Your muscle fascia is often like a giant, connected chain. Releasing one link can unlock several others.
Try this: Do a standing calf stretch off the edge of a box or step. Now squeeze the glute on the same leg you're stretching. You'll feel the calf stretch intensify.
The contraction of the glute tugs slightly on the entire fascial chain, so the stretch is felt right along the back of the leg.
Knowing this, we can apply it to crusty chronic pain spots. Try taking a golf ball or lacrosse ball to your plantar fascia if you suffer from things like foot cramps, Achilles aggravations, or calf tightness.
So We Shouldn't Stretch?
It would do us well to first distinguish what we're doing all this stretching stuff for. Stretching work for basic flexibility in everyday life serves a very different purpose than stretching between sets of a 365-pound squat.
Regarding programming, we shouldn't be quick to focus on stretching as it isn't always the cure-all "remedy" for everything. Rather, it should be one of many tools in your toolbox to attack a pesky weak point. This way, when we do decide to prescribe stretching, it'll have the desired effect.
We all sit a lot. We also do tons of work using the muscles on the front of our body and minimal for the stuff we can't see in the mirror. Flexibility training for health and comfort should be a staple! This brings me to my next point.
Smart coaches preach that we should strive to achieve adequate levels of structural balance. That means the same rule applies for stretching, right?
Stretching both sides of the body evenly is not the answer. Think about it. If one side is tighter than the other side, and you proceed to loosen both sides up, you're simply maintaining the same imbalanced flexibility ratio, resulting in the same amount of strain and counter strain on the body.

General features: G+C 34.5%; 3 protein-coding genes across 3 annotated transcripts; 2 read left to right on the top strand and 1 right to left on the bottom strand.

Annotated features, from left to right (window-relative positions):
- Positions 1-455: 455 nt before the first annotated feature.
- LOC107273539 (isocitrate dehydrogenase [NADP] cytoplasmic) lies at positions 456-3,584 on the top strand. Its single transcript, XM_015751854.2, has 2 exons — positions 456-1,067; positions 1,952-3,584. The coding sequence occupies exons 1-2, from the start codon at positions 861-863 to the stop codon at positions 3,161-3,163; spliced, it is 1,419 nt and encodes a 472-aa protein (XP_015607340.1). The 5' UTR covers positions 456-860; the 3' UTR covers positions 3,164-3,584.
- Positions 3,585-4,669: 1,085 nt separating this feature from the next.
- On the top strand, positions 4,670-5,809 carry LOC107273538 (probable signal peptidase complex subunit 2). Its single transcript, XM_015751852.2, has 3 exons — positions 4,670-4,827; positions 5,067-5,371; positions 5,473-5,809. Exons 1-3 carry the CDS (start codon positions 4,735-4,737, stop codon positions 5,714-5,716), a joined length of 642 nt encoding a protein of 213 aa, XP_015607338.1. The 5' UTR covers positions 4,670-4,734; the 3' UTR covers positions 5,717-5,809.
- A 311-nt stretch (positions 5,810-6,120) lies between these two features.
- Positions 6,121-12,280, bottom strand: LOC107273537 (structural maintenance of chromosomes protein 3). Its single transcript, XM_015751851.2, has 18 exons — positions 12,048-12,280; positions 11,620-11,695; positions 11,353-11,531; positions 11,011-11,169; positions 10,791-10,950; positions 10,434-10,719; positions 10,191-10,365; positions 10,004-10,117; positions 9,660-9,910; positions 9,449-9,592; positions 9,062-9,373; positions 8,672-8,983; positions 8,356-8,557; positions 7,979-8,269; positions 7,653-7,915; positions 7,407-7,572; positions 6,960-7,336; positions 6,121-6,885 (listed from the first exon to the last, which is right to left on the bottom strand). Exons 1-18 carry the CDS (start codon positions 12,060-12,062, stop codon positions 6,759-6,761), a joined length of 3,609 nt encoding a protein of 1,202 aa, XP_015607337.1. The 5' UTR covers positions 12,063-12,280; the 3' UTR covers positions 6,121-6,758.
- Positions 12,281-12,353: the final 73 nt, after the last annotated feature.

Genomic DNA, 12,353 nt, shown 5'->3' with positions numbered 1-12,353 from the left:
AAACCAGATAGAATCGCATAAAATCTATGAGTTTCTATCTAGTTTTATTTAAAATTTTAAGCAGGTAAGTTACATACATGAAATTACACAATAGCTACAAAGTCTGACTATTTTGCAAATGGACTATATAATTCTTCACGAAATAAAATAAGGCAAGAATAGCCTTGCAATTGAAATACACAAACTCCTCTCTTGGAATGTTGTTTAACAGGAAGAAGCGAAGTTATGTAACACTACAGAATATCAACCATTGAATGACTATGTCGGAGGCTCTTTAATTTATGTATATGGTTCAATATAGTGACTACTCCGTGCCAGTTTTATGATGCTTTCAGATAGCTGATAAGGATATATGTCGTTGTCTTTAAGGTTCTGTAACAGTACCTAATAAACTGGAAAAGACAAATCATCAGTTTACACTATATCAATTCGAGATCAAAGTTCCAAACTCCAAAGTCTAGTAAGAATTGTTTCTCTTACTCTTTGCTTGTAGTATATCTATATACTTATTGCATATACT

Putting it All Together
Here's a comprehensive breakdown of muscles to give less or more attention to when stretching.
Traps. Deserve more of your attention. They surround vital nerves that can be compressed, and tightness can lead to them overcompensating for rotator cuff muscles that aren't active.
Chest. Deserve more attention. Tight pecs pull the shoulders way out of position and contribute to joint stress in the shoulder capsule, and general posture problems.
Upper Back. Much less attention. Loosening upper back tissue will contribute to rounding of the upper back, and take away from stability of the shoulder capsule.
Hip Flexors. More attention. From sitting, walking, running, and training, chances are as a lifter you'll always have tighter than desired hips. They also attach to the low back, a common spot to strain, so you don't want them tight and tugging on your spine.
Lower Back. Much, much less attention. The last thing we want is to put the back into a less than ideal position by going into flexion.
Glutes and Hamstrings. Less attention. The glutes and hams are normally loose enough, and as direct antagonists to the hip flexors, loosening them can encourage shortening the hips.
Groin/Inner Thigh Musculature. More attention. Any bilateral imbalance that exists due to tightness in one side can lead to hip tilting.
Calves. More attention. The calves' flexibility will avoid problems like Achilles tendonitis, bursitis, and other inflammations surrounding the heel.
The Home Stretch
Sometimes we all need a tactful reminder – and a little help – to pinpoint the root cause of a given issue. If working the strength side of things hasn't been panning out, put some effort into the flexibility side of the equation. You'll be glad you did.
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Lee Boyce is a sought-after strength coach based in Toronto, ON. His work for strength training, size training, and athletic conditioning has been featured in many major publications including Stack, Men's Fitness, and Men's Health. When he's not writing, he keeps busy doing media segments, giving lectures, and working with private clients for strength and performance. Lee was a varsity National level sprinter and long jumper while studying kinesiology in university. You can visit his website www.leeboycetraining.com to contact him and to view more of his work. Be sure to follow him on Twitter @coachleeboyce and Facebook.